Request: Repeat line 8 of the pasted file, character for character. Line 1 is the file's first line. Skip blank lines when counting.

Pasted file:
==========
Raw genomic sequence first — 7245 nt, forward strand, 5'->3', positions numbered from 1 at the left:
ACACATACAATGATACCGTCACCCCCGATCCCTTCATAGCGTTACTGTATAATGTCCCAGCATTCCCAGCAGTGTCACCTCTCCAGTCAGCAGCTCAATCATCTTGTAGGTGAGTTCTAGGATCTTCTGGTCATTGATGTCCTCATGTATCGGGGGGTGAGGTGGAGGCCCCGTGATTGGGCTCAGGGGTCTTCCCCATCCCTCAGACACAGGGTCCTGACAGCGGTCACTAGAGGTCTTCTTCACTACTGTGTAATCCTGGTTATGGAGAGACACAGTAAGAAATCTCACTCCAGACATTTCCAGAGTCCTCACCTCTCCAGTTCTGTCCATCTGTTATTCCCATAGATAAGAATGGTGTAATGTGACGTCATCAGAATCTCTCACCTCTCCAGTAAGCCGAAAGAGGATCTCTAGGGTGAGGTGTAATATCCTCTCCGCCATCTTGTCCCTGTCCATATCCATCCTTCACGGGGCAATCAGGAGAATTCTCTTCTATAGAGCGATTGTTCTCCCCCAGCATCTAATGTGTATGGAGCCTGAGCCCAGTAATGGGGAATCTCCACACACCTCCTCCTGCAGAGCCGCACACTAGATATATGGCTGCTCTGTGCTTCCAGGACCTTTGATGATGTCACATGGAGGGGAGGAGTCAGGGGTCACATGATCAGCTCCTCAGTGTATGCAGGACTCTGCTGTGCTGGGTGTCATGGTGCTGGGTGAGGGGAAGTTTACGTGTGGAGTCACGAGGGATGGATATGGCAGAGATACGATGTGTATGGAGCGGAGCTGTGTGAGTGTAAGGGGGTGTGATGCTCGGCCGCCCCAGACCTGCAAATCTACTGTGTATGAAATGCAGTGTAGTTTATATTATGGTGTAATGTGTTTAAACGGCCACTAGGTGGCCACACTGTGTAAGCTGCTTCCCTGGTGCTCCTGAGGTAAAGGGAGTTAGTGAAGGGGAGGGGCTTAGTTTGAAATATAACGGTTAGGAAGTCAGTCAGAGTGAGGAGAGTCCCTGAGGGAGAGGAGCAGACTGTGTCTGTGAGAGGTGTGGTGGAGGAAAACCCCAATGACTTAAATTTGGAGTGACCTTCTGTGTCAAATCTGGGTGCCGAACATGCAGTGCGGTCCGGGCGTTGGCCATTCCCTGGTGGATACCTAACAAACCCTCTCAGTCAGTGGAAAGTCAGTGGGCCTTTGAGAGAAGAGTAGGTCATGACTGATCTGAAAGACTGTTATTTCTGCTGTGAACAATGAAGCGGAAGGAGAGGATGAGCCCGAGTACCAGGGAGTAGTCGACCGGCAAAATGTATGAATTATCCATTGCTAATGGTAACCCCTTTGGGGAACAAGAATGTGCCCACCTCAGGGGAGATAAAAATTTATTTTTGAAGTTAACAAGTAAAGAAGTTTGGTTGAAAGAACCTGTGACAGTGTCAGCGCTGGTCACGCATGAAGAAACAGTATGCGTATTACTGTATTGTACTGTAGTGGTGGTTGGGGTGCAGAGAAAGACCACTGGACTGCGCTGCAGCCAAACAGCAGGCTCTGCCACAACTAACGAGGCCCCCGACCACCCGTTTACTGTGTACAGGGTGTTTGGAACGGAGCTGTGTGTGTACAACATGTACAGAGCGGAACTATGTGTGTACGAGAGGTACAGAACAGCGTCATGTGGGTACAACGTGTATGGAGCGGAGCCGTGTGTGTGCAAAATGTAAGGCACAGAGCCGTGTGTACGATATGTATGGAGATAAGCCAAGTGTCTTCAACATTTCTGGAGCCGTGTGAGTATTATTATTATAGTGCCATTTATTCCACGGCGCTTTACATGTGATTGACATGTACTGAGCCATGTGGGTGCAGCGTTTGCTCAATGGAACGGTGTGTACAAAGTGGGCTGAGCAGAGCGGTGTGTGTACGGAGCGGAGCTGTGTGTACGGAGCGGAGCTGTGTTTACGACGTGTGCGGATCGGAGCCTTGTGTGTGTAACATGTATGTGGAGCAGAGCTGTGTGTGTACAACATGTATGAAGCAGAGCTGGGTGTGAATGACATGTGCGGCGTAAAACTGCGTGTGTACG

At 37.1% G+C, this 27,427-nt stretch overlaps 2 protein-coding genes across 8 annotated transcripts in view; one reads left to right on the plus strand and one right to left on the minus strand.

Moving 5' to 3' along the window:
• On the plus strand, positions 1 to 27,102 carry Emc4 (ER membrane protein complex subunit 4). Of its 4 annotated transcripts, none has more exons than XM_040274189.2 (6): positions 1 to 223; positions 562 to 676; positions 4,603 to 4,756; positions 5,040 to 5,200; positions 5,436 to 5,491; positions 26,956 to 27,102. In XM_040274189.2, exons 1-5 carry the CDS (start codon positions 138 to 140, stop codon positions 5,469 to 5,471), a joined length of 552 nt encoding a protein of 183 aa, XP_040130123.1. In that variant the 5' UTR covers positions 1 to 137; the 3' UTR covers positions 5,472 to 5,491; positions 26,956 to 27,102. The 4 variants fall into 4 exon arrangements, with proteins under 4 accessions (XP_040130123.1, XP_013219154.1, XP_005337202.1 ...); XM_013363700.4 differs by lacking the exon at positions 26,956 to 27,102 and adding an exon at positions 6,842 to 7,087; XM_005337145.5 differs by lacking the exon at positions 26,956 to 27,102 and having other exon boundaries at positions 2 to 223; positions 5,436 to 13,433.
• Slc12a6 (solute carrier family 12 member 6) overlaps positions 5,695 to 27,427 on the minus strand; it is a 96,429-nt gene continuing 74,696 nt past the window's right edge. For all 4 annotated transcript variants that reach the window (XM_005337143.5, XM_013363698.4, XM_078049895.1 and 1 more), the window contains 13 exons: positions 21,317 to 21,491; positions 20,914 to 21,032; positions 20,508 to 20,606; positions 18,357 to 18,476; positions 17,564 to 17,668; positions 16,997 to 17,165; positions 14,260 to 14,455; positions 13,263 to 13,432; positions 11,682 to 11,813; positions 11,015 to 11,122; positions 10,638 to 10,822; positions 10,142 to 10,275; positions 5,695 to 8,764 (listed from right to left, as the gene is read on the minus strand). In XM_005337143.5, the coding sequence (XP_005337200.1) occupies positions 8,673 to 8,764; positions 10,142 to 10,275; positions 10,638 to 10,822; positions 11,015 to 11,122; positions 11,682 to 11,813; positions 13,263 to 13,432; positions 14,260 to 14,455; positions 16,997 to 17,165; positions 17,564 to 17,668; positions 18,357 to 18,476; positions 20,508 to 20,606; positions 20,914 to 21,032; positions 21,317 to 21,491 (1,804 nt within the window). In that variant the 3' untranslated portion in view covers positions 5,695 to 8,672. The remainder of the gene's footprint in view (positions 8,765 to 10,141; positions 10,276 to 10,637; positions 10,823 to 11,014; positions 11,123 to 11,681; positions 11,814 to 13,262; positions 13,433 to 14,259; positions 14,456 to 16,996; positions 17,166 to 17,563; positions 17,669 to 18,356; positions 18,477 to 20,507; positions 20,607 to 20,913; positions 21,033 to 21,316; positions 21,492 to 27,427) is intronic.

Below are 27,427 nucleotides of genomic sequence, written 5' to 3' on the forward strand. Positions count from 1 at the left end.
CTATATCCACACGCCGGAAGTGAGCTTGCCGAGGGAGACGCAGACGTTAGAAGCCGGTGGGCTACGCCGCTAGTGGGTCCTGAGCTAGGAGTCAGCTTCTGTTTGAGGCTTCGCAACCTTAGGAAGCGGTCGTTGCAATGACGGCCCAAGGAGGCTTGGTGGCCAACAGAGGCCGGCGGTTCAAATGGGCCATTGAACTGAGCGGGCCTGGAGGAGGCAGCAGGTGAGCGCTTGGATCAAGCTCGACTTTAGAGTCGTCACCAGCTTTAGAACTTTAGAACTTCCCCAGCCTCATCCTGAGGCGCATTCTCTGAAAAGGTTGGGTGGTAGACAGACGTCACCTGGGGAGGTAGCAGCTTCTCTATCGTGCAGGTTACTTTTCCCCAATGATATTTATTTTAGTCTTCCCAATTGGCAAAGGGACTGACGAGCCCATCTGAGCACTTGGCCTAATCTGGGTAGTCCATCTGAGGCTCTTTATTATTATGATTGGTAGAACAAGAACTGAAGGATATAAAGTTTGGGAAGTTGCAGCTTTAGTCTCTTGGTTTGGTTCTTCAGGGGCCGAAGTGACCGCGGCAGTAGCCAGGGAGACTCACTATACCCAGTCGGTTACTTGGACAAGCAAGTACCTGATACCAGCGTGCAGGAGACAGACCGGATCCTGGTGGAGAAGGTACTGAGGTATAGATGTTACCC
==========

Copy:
CTATATCCACACGCCGGAAGTGAGCTTGCCGAGGGAGACGCAGACGTTAGAAGCCGGTGGGCTACGCCGCTAGTGGGTCCTGAGCTAGGAGTCAGCTTCTGTTTGAGGCTTCGCAACCTTAGGAAGCGGTCGTTGCAATGACGGCCCAAGGAGGCTTGGTGGCCAACAGAGGCCGGCGGTTCAAATGGGCCATTGAACTGAGCGGGCCTGGAGGAGGCAGCAGGTGAGCGCTTGGATCAAGCTCGACTTTAGAGTCGTCACCAGCTTTAGAACTTTAGAACTTCCCCAGCCTCATCCTGAGGCGCATTCTCTGAAAAGGTTGGGTGGTAGACAGACGTCACCTGGGGAGGTAGCAGCTTCTCTATCGTGCAGGTTACTTTTCCCCAATGATATTTATTTTAGTCTTCCCAATTGGCAAAGGGACTGACGAGCCCATCTGAGCACTTGGCCTAATCTGGGTAGTCCATCTGAGGCTCTTTATTATTATGATTGGTAGAACAAGAACTGAAGGATATAAAGTTTGGGAAGTTGCAGCTTTAGTCTCTTGGTTTGGTTCTTCAGGGGCCGAAGTGACCGCGGCAGTAGCCAGGGAGACTCACTATACCCAGTCGGTTACTTGGACAAGCAAGTACCTGATACCAGCGTGCAGGAGACAGACCGGATCCTGGTGGAGAAGGTACTGAGGTATAGATGTTACCC